Predicting Foaling  

Many mares will foal before the 340 day mark, so we recommend keeping an eye for these physical changes starting at day 320. Some of the changes can be very subtle so it is important to be familiar with your mares and knowing their regular routine and physical traits. 

Mammary Development: Mare’s will generally start to develop some fill to their udder two to three week before foaling

Relaxation of Muscles and LIgaments: Close to foaling the mare’s vulva may see to become longer and softer, her abdomen may seem to drop and the ligaments around her tailhead and pelvis will soften

Waxing of Teats: Dried secretions usually develop on the teats, called “waxing”. 90% of mares will foal within 24-48 hours of waxing

Behavioral Changes: When a mare enters the first stage of labor, they may show some behavioral signs such as pacing, laying down, pawing, sweating or acting restless. These signs can mimic mild colic, so it is important to monitor her closely and make sure she is still passing manure and the discomfort doesn't worsen beyond mild agitation. Stage one labor can last anywhere from one to twenty-four hours before foaling. 

Mammary Secretion Tests: One reliable way to predict the time of foaling is to measure the amount of calcium in the mare’s early milk. When a mare’s milk calcium levels rise above 200 parts per million, there is a 50% chance she will foal within 24 hours, an 85% chance she will foal within 48 hours and a 95% she will foal within 72 hours. There are several commercially available milk calcium tests available such as FoalWatch and Predict-A-Foal.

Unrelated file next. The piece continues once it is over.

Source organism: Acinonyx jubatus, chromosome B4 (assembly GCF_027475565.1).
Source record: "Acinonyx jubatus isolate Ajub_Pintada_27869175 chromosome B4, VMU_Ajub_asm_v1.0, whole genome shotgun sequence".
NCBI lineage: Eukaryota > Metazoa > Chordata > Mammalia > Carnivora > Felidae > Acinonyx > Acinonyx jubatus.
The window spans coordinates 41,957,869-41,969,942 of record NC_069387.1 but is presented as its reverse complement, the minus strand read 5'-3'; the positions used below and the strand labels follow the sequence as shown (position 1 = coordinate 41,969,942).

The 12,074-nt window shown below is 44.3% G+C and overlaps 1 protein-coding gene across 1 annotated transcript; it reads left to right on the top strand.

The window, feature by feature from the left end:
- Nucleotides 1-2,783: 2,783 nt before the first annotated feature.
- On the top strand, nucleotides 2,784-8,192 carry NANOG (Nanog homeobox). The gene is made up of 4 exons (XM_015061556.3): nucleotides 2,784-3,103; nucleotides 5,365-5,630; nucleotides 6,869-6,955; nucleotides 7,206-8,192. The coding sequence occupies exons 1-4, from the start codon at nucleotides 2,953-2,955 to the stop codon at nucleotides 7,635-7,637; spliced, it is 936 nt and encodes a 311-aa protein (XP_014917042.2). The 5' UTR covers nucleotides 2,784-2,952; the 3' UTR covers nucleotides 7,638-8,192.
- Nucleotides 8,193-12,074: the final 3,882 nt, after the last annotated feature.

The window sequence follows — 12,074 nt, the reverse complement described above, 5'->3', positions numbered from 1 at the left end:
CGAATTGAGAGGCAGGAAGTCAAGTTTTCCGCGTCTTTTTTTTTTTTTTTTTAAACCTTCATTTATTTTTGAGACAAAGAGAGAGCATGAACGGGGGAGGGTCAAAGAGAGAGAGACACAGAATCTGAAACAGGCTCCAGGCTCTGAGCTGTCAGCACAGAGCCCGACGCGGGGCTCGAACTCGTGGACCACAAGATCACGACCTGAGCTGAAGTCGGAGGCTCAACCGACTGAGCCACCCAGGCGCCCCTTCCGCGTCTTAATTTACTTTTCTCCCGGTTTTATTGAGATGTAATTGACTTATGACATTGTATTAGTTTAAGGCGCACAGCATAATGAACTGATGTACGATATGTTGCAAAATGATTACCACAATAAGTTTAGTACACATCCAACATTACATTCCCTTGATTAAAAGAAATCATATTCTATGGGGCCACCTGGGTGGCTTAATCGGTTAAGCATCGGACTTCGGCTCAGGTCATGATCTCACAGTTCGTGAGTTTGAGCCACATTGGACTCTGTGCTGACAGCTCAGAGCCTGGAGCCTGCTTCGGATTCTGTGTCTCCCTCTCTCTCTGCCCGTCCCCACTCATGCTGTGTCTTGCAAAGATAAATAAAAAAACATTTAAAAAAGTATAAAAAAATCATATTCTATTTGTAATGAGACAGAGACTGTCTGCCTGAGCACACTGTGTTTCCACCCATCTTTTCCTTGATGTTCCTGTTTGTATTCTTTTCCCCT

You can also measure the pH of the milk, as there is a high probability that the mare will foal within 24 hours once the pH drops to 6.5 or lower.

These tests can be influenced by high risk pregnancies or abnormal milk secretions, but in healthy mares with normal pregnancies they can be very reliable. 

*It is important to note that Maiden mares often do not show the classic pre-foaling signs and require extra close monitoring. 


How to Prepare For Foaling 

If you have been watching your mare closely and believe there is a chance that she will foal within the next few days, there are some steps that you can take to ensure everything goes as smoothly as possible. 

  1. Move her to an easily observable location where you can check on her frequently without disturbing her. If the barn has access to wifi, there are lots of high quality, inexpensive security cameras that can be set up for constant stall surveillance. 
  2. Prep the area to be spacious and clean. An ideal foaling stall is a minimum of 14’x14’ and kept meticulously clean. I prefer mares to foal out on straw versus shavings as it does not stick to wet newborns and is less likely to contaminate their umbilicus after breaking.